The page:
The Air Force Abruptly Ends Its Continuous Bomber Presence On Guam After 16 Years
In a dramatic and unannounced shift in policy and regional posture, the Air Force has ended its uninterrupted rotation of bombers to the island.
The U.S. Air Force has ended its uninterrupted rotations of bombers to Andersen Air Force Base on Guam, which have been ongoing since 2004, as it shifts to a less predictable concept of operations. Five B-52H Stratofortresses left yesterday with no replacement aircraft in place, bringing an end to what the service had called the Continuous Bomber Presence Mission. This notably came just days after the bombers took part in a massive "elephant walk" readiness drill that also involved six KC-135R aerial refueling tankers, an RQ-4B Global Hawk drone, as well as a U.S. Navy MQ-4C Triton drone, and an MH-60S Sea Hawk helicopter, which was seen as a significant statement of American resolve aimed China.
Online aircraft tracker and friend of The War Zone @AircraftSpots spotted the five B-52Hs leaving Guam for their home at Minot Air Force Base in North Dakota on Apr. 16, 2020. The bombers used the very pointed callsign "SEEYA" for the transit.
"In line with the National Defense Strategy, the United States has transitioned to an approach that enables strategic bombers to operate forward in the Indo-Pacific region from a broader array of overseas locations, when required, and with greater operational resilience, while these bombers are permanently based in the United States," U.S. Air Force Major Kate Atanasoff, a U.S. Strategic Command (STRATCOM) spokesperson, confirmed in a statement to The War Zone. "U.S. strategic bombers will continue to operate in the Indo-Pacific, to include Guam, at the timing and tempo of our choosing."
Starting in 2004, the Air Force began deploying B-52s, as well as B-1B Bone supersonic bombers and B-2A Spirit stealth bombers, for six-month stints to Andersen on Guam as part of the Continuous Bomber Presence Mission. As its name indicates, the concept of operations was meant to ensure that at least one task force of long-range heavy bombers was in position at the immensely strategic base at all times to respond to potential contingencies in the Pacific Region. The bombers on Guam had been a cornerstone of U.S. power projection and deterrence capabilities to the region since then.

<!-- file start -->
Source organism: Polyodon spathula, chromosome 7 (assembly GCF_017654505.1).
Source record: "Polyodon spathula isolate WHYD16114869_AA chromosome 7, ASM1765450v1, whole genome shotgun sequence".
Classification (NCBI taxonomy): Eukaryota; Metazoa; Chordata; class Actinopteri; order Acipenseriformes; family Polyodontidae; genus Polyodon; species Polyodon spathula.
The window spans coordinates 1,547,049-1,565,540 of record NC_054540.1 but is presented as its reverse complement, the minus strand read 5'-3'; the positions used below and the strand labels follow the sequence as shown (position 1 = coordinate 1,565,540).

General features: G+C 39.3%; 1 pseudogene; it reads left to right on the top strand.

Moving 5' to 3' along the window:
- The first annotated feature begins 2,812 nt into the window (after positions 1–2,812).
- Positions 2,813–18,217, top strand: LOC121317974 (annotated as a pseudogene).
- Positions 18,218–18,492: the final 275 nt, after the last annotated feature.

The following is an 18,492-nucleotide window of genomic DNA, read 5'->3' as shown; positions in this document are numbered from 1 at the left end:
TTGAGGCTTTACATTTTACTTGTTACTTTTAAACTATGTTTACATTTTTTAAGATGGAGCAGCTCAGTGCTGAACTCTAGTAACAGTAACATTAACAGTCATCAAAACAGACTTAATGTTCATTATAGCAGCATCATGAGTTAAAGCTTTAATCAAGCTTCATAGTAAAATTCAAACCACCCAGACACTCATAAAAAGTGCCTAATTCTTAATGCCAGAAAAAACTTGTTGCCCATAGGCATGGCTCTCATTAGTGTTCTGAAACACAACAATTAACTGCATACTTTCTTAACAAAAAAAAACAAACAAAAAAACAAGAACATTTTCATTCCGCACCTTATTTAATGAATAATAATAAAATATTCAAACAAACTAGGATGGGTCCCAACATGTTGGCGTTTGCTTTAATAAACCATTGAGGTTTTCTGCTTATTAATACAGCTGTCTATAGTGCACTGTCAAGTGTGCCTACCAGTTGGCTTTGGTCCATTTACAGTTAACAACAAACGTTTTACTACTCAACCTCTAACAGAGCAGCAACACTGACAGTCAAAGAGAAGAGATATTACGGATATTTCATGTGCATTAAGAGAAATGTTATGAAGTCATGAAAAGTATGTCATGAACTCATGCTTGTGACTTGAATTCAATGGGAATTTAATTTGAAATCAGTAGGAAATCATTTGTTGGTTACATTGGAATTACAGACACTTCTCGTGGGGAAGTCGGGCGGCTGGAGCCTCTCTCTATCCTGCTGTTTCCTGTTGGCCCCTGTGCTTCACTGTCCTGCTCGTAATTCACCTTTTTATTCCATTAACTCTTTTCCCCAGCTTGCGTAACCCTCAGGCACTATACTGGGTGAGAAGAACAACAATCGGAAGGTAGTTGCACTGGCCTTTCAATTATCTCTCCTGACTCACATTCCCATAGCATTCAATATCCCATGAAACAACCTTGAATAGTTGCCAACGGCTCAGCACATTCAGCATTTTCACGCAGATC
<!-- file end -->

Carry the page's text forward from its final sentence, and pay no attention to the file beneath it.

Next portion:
The service had indicated earlier this month that it was interested in switching to shorter duration bomber deployments to Guam. At the same time, the U.S. military, as a whole, has also increasingly adopted a concept of operations known as Dynamic Force Employment, which aims to make major deployments less predictable in order to keep potential opponents, such as China and Russia, on edge. It also serves to demonstrate America's ability to project force around the world on short notice and with little advance warning for adversaries.
As part of this push, the Air Force has been experimenting with sending bombers to new or less common deployment locations in the Pacific, as well as in Europe. In 2018, B-2A Spirit stealth bombers notably made their first-ever visit to Wake Island, albeit briefly, during a longer duration deployment to Joint Base Pearl Harbor-Hickam on the Hawaiian island of Oahu.
There had been some indications that the end of the Continuous Bomber Presence Mission on Guam was imminent in the past week or so already. On Apr. 14, PACAF posted a pair of B-52H pictures on the official Defense Visual Information Distribution Service (DVIDS) website, with the title "Last Continuous Bomber Presence Mission on Guam." Sometime after that, the title was changed to "Andersen remains ready," which was also used to describe the photos of the elephant walk on Apr. 13.
On top of that, a tweet from U.S. Strategic Command's official Twitter account on Apr. 16 said "whether they’re launched from Louisiana, Guam, or the U.K., long-range strategic bombers have and will remain a bedrock of our deterrence!" and included the hashtag "#DynamicForceEmployment."
It's also worth noting that President Donald Trump had criticized the cost of operating bombers on Guam, especially as part of exercises over and around South Korea, thousands of miles to the north.